Many readers enjoyed my essay on Expansion Revenue so I wanted to provide some insight into how I would tactically get going.
In order to have a chance at succeeding with Expansion Revenue, retention and expansion must be a Founder/CEO priority. This means the first thing the CEO things about when they wake up is their cohort analysis. This means the CEO must designate a Customer Success Manager (CSM), or similar role in the company and must have an incentive plan set in place for the role that focuses on
You also must have a person in the role. The first CSM should love people, love the problem your business is solving, and be proactive. Given the number of tools that will be created in the coming decade to support CSMs for many individuals they will be on the bleeding edge of what SaaS companies need to succeed so it's okay if they don't know everything and they should have a strong desire to learn everything out there.
With a CEO bought into Expansion Revenue and a CSM in place, you'll need to establish clear goals, a central hub for data, an experimentation framework, and weekly check-in/accountability sessions.
As CEO you need a target (and make it stretch). Say you're wanting $30K in expansion revenue per month (that's $30K MRR) here's what I suggest:
- Pull all customers into a spreadsheet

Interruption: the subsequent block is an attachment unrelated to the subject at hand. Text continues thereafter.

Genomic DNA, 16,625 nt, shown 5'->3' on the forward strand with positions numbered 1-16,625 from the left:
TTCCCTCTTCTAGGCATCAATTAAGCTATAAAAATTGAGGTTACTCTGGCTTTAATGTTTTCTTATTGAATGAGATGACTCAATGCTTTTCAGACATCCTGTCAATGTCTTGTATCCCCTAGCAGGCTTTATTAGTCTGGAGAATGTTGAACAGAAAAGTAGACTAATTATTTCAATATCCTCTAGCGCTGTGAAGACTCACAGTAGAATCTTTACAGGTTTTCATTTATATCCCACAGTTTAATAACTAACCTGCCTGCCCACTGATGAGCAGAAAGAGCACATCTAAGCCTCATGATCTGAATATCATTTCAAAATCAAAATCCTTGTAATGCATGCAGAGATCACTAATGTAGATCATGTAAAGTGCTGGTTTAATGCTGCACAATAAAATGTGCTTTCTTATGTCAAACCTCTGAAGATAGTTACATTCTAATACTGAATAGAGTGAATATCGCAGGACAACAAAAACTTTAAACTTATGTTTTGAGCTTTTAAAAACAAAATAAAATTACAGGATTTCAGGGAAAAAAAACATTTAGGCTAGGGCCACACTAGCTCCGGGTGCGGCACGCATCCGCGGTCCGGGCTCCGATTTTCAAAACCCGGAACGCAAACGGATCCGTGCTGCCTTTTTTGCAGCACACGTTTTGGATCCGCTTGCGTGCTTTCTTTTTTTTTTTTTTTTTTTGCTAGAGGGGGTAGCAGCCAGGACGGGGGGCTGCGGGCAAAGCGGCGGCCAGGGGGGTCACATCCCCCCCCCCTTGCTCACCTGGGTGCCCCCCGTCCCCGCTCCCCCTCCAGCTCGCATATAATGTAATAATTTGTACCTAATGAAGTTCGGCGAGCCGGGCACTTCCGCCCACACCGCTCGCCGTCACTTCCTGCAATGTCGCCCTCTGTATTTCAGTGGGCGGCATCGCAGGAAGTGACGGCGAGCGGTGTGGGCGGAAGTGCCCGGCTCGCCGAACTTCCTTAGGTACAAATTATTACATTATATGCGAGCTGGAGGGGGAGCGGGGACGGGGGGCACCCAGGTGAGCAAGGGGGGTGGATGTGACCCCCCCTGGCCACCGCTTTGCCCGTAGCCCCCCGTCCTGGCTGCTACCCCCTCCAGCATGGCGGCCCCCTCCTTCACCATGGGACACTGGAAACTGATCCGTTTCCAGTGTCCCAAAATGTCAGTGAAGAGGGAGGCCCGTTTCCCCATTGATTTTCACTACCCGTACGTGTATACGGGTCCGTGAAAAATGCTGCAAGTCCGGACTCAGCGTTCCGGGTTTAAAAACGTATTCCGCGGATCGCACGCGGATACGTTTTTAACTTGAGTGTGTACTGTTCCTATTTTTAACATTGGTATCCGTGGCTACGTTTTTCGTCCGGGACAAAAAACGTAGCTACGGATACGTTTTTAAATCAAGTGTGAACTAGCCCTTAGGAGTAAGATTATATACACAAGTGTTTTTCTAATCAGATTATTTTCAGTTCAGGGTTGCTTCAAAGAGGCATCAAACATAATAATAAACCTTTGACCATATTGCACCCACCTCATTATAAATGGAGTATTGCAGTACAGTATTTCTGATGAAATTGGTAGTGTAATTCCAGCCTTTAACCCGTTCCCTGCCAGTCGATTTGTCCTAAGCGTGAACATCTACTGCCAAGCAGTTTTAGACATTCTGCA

- Immediate remove customers that you know won't, or can't expand (likely customers that don't fit your ICP, or aren't in the right customer segment - too large, too small)
- With the remaining list, sort them by customer segment
- Add the correct variables via columns to come up with the amount of possible expansion revenue
- Factor the total amount based on likely percentage you'll get each month
- Create plans for each segment
This may take you a few months to do on your own. At each step you'll gain new awareness and it will give you new ideas/thoughts on how to obtain the expansion revenue. It's common for CEOs to run weekly meetings to understand what they've learned and what is possible.
Additionally, you'll want to start running experiments and these experiments take time to set up, run, evaluate.
While this is in no way an exhaustive list, I think this will get many of you on the path.
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